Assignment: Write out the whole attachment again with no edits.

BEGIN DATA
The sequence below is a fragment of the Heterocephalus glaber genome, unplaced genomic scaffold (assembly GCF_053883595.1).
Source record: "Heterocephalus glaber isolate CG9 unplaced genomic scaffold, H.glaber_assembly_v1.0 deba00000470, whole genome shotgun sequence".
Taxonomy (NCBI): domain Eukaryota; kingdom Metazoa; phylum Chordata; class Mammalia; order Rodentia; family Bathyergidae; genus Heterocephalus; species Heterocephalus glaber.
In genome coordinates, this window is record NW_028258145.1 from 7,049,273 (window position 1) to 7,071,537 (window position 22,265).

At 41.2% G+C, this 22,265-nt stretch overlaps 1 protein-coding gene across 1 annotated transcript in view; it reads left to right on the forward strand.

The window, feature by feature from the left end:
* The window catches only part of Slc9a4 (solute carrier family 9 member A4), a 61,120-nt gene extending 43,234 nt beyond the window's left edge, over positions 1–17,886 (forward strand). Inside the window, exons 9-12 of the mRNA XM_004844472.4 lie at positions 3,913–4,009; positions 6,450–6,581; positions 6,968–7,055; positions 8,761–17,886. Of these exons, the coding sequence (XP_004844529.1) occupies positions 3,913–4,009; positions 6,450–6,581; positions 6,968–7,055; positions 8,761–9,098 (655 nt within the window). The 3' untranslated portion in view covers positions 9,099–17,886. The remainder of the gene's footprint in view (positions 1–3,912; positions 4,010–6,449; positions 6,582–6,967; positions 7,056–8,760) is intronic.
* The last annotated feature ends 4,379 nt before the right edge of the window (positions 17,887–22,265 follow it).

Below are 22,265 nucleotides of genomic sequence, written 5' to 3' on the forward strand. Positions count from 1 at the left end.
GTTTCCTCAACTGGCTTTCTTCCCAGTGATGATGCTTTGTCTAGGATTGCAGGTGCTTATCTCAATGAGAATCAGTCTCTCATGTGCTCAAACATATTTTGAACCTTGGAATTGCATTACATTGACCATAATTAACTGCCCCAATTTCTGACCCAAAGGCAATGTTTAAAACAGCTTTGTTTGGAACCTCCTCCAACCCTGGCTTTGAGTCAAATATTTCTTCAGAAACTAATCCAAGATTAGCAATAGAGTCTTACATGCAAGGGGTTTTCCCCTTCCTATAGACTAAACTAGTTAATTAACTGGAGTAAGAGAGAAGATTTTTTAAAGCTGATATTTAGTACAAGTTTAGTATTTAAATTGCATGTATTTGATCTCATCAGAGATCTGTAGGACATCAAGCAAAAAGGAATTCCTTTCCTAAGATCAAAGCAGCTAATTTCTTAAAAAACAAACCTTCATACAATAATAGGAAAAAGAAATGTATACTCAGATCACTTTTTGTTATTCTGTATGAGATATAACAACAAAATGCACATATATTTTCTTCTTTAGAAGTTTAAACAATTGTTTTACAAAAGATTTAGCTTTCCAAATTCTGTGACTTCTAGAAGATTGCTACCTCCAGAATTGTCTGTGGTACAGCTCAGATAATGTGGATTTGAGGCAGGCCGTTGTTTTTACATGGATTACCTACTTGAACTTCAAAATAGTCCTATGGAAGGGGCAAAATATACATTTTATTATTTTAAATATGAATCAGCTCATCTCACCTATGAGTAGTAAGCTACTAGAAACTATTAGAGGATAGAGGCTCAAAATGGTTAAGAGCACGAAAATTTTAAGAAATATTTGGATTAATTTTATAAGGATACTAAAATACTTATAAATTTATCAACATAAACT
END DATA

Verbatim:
The sequence below is a fragment of the Heterocephalus glaber genome, unplaced genomic scaffold (assembly GCF_053883595.1).
Source record: "Heterocephalus glaber isolate CG9 unplaced genomic scaffold, H.glaber_assembly_v1.0 deba00000470, whole genome shotgun sequence".
Taxonomy (NCBI): domain Eukaryota; kingdom Metazoa; phylum Chordata; class Mammalia; order Rodentia; family Bathyergidae; genus Heterocephalus; species Heterocephalus glaber.
In genome coordinates, this window is record NW_028258145.1 from 7,049,273 (window position 1) to 7,071,537 (window position 22,265).

At 41.2% G+C, this 22,265-nt stretch overlaps 1 protein-coding gene across 1 annotated transcript in view; it reads left to right on the forward strand.

The window, feature by feature from the left end:
* The window catches only part of Slc9a4 (solute carrier family 9 member A4), a 61,120-nt gene extending 43,234 nt beyond the window's left edge, over positions 1–17,886 (forward strand). Inside the window, exons 9-12 of the mRNA XM_004844472.4 lie at positions 3,913–4,009; positions 6,450–6,581; positions 6,968–7,055; positions 8,761–17,886. Of these exons, the coding sequence (XP_004844529.1) occupies positions 3,913–4,009; positions 6,450–6,581; positions 6,968–7,055; positions 8,761–9,098 (655 nt within the window). The 3' untranslated portion in view covers positions 9,099–17,886. The remainder of the gene's footprint in view (positions 1–3,912; positions 4,010–6,449; positions 6,582–6,967; positions 7,056–8,760) is intronic.
* The last annotated feature ends 4,379 nt before the right edge of the window (positions 17,887–22,265 follow it).

Below are 22,265 nucleotides of genomic sequence, written 5' to 3' on the forward strand. Positions count from 1 at the left end.
GTTTCCTCAACTGGCTTTCTTCCCAGTGATGATGCTTTGTCTAGGATTGCAGGTGCTTATCTCAATGAGAATCAGTCTCTCATGTGCTCAAACATATTTTGAACCTTGGAATTGCATTACATTGACCATAATTAACTGCCCCAATTTCTGACCCAAAGGCAATGTTTAAAACAGCTTTGTTTGGAACCTCCTCCAACCCTGGCTTTGAGTCAAATATTTCTTCAGAAACTAATCCAAGATTAGCAATAGAGTCTTACATGCAAGGGGTTTTCCCCTTCCTATAGACTAAACTAGTTAATTAACTGGAGTAAGAGAGAAGATTTTTTAAAGCTGATATTTAGTACAAGTTTAGTATTTAAATTGCATGTATTTGATCTCATCAGAGATCTGTAGGACATCAAGCAAAAAGGAATTCCTTTCCTAAGATCAAAGCAGCTAATTTCTTAAAAAACAAACCTTCATACAATAATAGGAAAAAGAAATGTATACTCAGATCACTTTTTGTTATTCTGTATGAGATATAACAACAAAATGCACATATATTTTCTTCTTTAGAAGTTTAAACAATTGTTTTACAAAAGATTTAGCTTTCCAAATTCTGTGACTTCTAGAAGATTGCTACCTCCAGAATTGTCTGTGGTACAGCTCAGATAATGTGGATTTGAGGCAGGCCGTTGTTTTTACATGGATTACCTACTTGAACTTCAAAATAGTCCTATGGAAGGGGCAAAATATACATTTTATTATTTTAAATATGAATCAGCTCATCTCACCTATGAGTAGTAAGCTACTAGAAACTATTAGAGGATAGAGGCTCAAAATGGTTAAGAGCACGAAAATTTTAAGAAATATTTGGATTAATTTTATAAGGATACTAAAATACTTATAAATTTATCAACATAAACT